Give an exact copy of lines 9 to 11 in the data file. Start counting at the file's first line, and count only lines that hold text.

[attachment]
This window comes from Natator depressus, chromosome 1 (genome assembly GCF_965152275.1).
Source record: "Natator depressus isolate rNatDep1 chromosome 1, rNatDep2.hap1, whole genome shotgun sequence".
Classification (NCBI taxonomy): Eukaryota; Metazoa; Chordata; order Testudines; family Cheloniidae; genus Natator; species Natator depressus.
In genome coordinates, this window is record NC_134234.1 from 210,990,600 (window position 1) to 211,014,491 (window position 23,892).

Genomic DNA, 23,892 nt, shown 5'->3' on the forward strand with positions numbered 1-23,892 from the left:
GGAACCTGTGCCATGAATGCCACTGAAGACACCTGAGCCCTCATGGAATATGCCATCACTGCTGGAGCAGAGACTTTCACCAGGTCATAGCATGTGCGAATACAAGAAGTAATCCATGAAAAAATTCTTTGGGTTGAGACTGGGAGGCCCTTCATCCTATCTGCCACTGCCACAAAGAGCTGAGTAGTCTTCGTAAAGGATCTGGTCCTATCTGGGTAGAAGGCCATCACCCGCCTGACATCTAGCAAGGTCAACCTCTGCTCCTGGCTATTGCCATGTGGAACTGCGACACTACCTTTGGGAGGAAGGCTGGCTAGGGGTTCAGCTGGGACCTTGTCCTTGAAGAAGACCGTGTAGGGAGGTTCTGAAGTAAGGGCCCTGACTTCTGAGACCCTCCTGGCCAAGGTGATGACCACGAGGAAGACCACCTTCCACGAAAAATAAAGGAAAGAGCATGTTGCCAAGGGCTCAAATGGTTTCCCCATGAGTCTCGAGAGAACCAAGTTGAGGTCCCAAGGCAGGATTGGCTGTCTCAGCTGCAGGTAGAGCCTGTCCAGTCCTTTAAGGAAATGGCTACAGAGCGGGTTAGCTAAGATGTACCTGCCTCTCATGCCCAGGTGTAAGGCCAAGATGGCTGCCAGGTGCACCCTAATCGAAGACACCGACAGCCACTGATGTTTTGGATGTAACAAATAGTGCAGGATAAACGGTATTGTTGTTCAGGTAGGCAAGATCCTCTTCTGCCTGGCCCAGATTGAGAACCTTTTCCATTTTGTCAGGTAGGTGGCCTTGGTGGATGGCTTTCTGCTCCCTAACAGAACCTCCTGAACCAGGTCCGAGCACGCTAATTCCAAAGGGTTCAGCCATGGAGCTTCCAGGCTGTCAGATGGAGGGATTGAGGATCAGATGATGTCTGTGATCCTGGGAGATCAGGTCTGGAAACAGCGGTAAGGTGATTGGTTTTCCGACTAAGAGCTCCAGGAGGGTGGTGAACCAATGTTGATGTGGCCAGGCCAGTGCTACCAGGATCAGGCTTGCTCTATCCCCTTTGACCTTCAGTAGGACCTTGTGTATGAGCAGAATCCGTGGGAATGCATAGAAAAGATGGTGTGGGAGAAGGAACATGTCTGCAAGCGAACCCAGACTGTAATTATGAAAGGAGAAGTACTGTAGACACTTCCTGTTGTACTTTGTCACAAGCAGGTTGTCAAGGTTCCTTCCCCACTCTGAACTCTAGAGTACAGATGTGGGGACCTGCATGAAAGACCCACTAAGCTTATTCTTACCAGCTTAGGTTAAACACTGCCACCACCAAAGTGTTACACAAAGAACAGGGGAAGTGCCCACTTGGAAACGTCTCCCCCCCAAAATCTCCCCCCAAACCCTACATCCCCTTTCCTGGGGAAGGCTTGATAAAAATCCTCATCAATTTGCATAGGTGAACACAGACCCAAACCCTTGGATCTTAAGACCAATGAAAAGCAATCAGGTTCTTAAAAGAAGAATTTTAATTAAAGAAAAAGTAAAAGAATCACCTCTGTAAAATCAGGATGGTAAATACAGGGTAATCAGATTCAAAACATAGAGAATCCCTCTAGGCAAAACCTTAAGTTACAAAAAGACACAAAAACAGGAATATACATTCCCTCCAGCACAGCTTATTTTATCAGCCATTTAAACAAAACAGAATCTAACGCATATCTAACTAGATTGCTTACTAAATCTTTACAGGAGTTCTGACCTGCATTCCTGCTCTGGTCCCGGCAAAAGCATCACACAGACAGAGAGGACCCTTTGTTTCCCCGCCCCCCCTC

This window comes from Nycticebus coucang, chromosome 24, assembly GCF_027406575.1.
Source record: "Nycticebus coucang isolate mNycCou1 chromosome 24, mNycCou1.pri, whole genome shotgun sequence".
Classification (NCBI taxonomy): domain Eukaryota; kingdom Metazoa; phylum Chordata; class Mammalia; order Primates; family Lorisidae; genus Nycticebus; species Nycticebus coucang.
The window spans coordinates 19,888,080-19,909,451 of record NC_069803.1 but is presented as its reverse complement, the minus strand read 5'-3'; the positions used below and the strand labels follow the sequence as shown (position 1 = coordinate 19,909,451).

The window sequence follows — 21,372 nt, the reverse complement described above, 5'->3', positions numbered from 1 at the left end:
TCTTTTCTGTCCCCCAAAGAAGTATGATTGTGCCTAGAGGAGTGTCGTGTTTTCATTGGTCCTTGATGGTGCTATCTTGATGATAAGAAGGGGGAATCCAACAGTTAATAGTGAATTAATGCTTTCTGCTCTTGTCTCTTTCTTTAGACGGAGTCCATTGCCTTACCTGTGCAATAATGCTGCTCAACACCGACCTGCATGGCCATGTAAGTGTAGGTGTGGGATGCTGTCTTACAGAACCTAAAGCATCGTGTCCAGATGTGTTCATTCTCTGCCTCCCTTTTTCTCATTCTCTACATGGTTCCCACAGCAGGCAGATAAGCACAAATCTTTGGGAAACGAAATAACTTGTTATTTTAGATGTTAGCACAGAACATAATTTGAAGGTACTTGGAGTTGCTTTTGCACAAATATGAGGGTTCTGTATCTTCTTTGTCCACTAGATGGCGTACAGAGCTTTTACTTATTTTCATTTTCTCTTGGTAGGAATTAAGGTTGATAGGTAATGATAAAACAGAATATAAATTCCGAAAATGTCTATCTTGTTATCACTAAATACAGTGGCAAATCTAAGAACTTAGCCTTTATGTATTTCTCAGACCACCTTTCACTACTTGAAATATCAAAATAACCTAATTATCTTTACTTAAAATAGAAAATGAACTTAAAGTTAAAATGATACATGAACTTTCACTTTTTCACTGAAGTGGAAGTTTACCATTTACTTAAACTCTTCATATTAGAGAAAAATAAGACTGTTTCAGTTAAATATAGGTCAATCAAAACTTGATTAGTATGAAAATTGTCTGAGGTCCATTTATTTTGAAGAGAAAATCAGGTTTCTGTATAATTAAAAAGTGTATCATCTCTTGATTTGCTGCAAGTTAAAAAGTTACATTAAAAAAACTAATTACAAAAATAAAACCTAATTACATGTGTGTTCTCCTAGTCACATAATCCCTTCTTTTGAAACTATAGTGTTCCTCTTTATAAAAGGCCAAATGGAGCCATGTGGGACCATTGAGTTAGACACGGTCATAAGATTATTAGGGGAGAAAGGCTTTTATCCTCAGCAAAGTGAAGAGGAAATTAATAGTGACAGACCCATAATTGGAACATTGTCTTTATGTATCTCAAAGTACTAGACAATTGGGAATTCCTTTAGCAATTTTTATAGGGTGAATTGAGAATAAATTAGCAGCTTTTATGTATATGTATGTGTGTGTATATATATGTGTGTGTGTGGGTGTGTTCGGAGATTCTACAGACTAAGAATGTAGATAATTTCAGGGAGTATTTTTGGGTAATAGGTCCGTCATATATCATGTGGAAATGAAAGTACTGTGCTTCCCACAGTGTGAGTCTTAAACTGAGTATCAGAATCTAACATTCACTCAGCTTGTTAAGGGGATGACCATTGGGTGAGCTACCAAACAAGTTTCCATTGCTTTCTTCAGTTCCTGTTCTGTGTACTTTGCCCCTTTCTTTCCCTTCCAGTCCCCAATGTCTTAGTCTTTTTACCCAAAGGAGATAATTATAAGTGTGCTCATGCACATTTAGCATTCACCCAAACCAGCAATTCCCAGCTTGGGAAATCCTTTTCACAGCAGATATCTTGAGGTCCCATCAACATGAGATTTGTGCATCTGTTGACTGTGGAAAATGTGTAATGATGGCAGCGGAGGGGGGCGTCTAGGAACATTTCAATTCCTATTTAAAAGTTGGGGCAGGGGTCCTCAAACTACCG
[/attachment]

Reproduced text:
Classification (NCBI taxonomy): domain Eukaryota; kingdom Metazoa; phylum Chordata; class Mammalia; order Primates; family Lorisidae; genus Nycticebus; species Nycticebus coucang.
The window spans coordinates 19,888,080-19,909,451 of record NC_069803.1 but is presented as its reverse complement, the minus strand read 5'-3'; the positions used below and the strand labels follow the sequence as shown (position 1 = coordinate 19,909,451).

The window sequence follows — 21,372 nt, the reverse complement described above, 5'->3', positions numbered from 1 at the left end: